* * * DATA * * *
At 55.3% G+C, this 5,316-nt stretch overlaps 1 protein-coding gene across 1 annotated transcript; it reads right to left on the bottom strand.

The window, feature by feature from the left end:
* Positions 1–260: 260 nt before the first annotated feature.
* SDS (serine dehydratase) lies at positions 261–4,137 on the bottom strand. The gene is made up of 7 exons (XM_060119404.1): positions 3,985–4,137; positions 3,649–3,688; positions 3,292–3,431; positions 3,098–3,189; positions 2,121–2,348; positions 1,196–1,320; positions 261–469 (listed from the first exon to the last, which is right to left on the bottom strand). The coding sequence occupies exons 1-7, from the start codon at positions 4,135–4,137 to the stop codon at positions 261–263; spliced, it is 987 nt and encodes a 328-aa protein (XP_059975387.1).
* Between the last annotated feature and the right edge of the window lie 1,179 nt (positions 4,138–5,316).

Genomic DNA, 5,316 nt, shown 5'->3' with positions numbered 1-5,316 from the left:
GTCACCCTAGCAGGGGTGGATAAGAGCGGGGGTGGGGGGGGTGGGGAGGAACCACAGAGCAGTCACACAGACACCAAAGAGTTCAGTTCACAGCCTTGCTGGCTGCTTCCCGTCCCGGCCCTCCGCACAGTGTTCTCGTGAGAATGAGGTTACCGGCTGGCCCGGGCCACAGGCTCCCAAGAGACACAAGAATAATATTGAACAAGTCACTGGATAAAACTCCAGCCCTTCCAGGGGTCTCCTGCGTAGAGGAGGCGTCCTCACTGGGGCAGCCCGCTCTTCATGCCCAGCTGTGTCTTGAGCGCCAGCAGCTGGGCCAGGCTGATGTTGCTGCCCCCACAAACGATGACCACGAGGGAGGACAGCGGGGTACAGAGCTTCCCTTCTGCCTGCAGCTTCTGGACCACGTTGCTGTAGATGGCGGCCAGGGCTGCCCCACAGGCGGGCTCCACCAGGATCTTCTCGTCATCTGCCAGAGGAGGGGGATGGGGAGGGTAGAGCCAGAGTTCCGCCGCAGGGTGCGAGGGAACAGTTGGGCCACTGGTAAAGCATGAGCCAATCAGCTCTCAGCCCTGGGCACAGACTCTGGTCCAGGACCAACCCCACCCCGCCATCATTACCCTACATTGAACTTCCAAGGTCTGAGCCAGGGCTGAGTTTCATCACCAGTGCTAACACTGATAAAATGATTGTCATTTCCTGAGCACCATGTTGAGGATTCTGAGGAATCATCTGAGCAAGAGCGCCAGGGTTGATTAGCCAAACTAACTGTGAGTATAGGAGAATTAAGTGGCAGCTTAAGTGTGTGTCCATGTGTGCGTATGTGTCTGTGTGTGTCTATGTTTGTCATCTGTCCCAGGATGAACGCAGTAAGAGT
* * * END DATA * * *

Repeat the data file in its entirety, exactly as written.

At 55.3% G+C, this 5,316-nt stretch overlaps 1 protein-coding gene across 1 annotated transcript; it reads right to left on the bottom strand.

The window, feature by feature from the left end:
* Positions 1–260: 260 nt before the first annotated feature.
* SDS (serine dehydratase) lies at positions 261–4,137 on the bottom strand. The gene is made up of 7 exons (XM_060119404.1): positions 3,985–4,137; positions 3,649–3,688; positions 3,292–3,431; positions 3,098–3,189; positions 2,121–2,348; positions 1,196–1,320; positions 261–469 (listed from the first exon to the last, which is right to left on the bottom strand). The coding sequence occupies exons 1-7, from the start codon at positions 4,135–4,137 to the stop codon at positions 261–263; spliced, it is 987 nt and encodes a 328-aa protein (XP_059975387.1).
* Between the last annotated feature and the right edge of the window lie 1,179 nt (positions 4,138–5,316).

Genomic DNA, 5,316 nt, shown 5'->3' with positions numbered 1-5,316 from the left:
GTCACCCTAGCAGGGGTGGATAAGAGCGGGGGTGGGGGGGGTGGGGAGGAACCACAGAGCAGTCACACAGACACCAAAGAGTTCAGTTCACAGCCTTGCTGGCTGCTTCCCGTCCCGGCCCTCCGCACAGTGTTCTCGTGAGAATGAGGTTACCGGCTGGCCCGGGCCACAGGCTCCCAAGAGACACAAGAATAATATTGAACAAGTCACTGGATAAAACTCCAGCCCTTCCAGGGGTCTCCTGCGTAGAGGAGGCGTCCTCACTGGGGCAGCCCGCTCTTCATGCCCAGCTGTGTCTTGAGCGCCAGCAGCTGGGCCAGGCTGATGTTGCTGCCCCCACAAACGATGACCACGAGGGAGGACAGCGGGGTACAGAGCTTCCCTTCTGCCTGCAGCTTCTGGACCACGTTGCTGTAGATGGCGGCCAGGGCTGCCCCACAGGCGGGCTCCACCAGGATCTTCTCGTCATCTGCCAGAGGAGGGGGATGGGGAGGGTAGAGCCAGAGTTCCGCCGCAGGGTGCGAGGGAACAGTTGGGCCACTGGTAAAGCATGAGCCAATCAGCTCTCAGCCCTGGGCACAGACTCTGGTCCAGGACCAACCCCACCCCGCCATCATTACCCTACATTGAACTTCCAAGGTCTGAGCCAGGGCTGAGTTTCATCACCAGTGCTAACACTGATAAAATGATTGTCATTTCCTGAGCACCATGTTGAGGATTCTGAGGAATCATCTGAGCAAGAGCGCCAGGGTTGATTAGCCAAACTAACTGTGAGTATAGGAGAATTAAGTGGCAGCTTAAGTGTGTGTCCATGTGTGCGTATGTGTCTGTGTGTGTCTATGTTTGTCATCTGTCCCAGGATGAACGCAGTAAGAGT